Some of My Favorite Things

Albert Einstein and wife Mileva Maric

“People who lack the clarity, courage, or determination to follow their own dreams will often find ways to discourage yours. Live your truth and don’t EVER stop!” ~ Steve Maraboli

“There was a definite process by which one made people into friends; it involved talking to them and listening to them for hours at a time.” ~ Rebecca West

I have never written a blog post enumerating some of my favorite things even though there have been times when I’ve written reviews of books and movies I liked. Today I want to share some things I like, from television shows, to podcasts, to my new morning ritual. I hope you enjoy.

First favorite thing: I have a new pre-writing ritual. It’s this week’s assignment from Art & Soul Reloaded. I’ve never had a set ritual before sitting down to write, so coming up with something to summon the muses has been fun. I tend to over think these little assignments Pam Grout gives us every week. This time I decided not to do that and just choose some things to do that satisfy me right now. I can always refresh my ritual later.

I have two current favorite songs that I listen to often. The first is “Happy” by Pharrell Williams. He has a series of one hour YouTube videos made at different times of the day in different locations. He sings the song and dances to it the first time through and then each successive time through different people dance to his sound track. I’m not a good dancer, but I do dance to this song. It’s a good way to get my blood flowing in the morning and to remind myself that I can choose to be happy no matter what is going on. For me it’s better to write from a happy place rather than from self-torture.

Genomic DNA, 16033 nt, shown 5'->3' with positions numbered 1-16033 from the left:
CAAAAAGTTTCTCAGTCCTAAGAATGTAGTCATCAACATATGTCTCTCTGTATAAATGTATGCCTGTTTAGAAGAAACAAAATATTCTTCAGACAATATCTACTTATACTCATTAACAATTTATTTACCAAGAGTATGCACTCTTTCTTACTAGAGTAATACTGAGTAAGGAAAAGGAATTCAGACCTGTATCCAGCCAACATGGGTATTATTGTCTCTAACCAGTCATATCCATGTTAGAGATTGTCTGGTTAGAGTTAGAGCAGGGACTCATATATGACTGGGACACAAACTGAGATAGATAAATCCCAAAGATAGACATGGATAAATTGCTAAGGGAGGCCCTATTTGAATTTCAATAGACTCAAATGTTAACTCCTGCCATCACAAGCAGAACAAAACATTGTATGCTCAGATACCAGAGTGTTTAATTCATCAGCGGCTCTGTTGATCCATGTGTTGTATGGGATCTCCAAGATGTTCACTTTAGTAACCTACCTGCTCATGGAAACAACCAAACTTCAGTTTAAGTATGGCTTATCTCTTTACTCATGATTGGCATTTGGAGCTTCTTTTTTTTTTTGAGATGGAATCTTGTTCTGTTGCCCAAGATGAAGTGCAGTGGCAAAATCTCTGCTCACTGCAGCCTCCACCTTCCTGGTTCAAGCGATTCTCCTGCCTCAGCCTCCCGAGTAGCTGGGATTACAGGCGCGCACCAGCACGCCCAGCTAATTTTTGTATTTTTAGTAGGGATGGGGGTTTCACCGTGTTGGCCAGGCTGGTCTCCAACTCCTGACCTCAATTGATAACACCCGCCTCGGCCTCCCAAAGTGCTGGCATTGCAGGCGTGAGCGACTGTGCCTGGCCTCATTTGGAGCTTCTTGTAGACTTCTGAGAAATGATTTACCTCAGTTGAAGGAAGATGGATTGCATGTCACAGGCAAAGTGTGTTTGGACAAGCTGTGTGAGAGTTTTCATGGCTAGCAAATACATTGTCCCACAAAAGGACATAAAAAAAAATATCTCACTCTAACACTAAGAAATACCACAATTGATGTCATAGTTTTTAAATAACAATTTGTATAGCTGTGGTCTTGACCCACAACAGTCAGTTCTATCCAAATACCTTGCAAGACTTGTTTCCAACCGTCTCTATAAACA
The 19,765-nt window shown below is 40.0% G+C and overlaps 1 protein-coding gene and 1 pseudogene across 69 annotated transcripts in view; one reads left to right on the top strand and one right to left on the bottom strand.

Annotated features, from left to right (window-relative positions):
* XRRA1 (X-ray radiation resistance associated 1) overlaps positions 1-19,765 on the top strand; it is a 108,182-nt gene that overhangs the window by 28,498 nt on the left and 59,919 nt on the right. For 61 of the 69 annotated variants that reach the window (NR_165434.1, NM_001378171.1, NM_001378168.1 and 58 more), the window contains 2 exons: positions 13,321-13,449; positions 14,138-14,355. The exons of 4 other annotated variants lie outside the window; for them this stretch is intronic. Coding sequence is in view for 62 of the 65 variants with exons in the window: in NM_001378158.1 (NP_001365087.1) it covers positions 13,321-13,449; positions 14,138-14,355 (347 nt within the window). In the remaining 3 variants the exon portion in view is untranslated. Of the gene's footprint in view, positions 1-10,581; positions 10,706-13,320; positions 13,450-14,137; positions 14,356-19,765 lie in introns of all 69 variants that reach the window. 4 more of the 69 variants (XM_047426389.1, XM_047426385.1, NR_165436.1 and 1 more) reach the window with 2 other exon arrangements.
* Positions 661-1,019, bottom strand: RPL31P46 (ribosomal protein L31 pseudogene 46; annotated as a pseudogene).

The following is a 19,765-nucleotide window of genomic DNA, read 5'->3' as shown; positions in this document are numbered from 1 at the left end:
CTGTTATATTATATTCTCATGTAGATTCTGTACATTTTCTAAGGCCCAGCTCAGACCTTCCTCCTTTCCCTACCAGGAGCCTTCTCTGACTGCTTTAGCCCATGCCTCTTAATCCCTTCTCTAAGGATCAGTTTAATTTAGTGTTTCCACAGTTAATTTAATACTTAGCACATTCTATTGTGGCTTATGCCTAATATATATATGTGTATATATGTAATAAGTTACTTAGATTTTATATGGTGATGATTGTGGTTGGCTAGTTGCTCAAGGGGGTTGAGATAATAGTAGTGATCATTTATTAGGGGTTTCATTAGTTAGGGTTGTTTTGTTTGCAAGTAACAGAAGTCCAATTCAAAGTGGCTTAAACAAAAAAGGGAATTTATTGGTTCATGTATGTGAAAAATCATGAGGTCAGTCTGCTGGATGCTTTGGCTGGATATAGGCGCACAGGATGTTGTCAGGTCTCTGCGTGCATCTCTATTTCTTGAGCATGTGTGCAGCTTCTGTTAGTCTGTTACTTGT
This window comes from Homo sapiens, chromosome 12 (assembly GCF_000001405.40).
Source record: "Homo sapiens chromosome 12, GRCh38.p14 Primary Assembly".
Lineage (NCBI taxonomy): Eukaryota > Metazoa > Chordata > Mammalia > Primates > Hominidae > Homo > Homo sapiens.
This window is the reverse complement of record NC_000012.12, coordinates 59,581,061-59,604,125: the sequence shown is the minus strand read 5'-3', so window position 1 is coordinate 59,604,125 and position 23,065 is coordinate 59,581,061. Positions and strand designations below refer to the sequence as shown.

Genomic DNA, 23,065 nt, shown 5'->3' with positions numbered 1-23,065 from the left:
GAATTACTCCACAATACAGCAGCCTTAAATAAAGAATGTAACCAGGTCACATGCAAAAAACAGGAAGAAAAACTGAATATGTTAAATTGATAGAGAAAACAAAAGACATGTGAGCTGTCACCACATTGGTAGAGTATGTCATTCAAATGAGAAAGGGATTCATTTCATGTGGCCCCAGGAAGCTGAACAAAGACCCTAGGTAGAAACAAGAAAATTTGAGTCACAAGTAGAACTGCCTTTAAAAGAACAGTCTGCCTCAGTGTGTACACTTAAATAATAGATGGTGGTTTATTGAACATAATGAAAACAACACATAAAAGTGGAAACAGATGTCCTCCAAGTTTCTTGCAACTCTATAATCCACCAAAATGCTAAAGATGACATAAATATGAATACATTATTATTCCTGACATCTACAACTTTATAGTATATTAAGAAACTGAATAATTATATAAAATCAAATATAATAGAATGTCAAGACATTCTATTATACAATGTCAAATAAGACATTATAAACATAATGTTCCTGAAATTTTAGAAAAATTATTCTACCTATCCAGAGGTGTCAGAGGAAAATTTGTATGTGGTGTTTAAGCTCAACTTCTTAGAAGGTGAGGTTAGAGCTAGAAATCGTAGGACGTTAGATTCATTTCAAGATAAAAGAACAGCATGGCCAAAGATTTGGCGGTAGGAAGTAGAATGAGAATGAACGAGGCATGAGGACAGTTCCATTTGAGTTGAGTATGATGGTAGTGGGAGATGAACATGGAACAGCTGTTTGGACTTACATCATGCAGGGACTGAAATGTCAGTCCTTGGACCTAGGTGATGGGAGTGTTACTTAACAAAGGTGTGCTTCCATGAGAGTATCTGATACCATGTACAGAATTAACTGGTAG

The second song I love is “Evermore” from Beauty and the Beast. The composer wrote it especially for this new live action version of the movie. The Beast sings it after realizing that he has fallen in love with Belle as she is riding away to save her father from Gaston. In the song he sings, “Now I know she’ll never leave me, even as she fades from view, she will still inspire me, be a part of everything I do …” That touches me so deeply because we do need each other more than we realize. And those we love are still inspiring and supporting us even if they’re gone. So, as I sit down to write, I remember that I’m not writing alone. My ideas come from everything that has happened to me, and all the love I’ve shared. That gives me the courage to try to put into words the feelings and ideas that rattle around in my head.

Second favorite thing: I’ve never been a fan of listening to podcasts on a regular basis. My husband has several that he listens to on his way to and from work. I prefer silence when I’m driving, but a few months ago one of my Goodreads friends suggested I try Anne Bogel’s “What Do I Read Next” podcast and her blog, Modern Mrs. Darcy. After listening to an episode, I was hooked. Anne talks to regular everyday readers, who as it turns out, aren’t ordinary at all. Like the woman who owns, CW Pencil Enterprise – Purveyors of Superior Graphite. Who would have thought that someone could maintain a thriving business selling pencils, and all the accouterments that go with them? Even though this woman was a guest because of the books she loves, we got to hear enough of her story that I want to travel to New York just to visit her store. (Don’t despair, if you can’t travel to New York, she does have an online store.) Or another guest owns a bookstore devoted entirely to books about food. She sells a good number of cookbooks, naturally, but she also carries novels that center around food, or books about celebrations involving food. She even hosts book and food related events in her store. These are creative, interesting women I never would have known about if not for Anne Bogel’s podcast. I love it when people follow their passion and the universe rises up to meet them.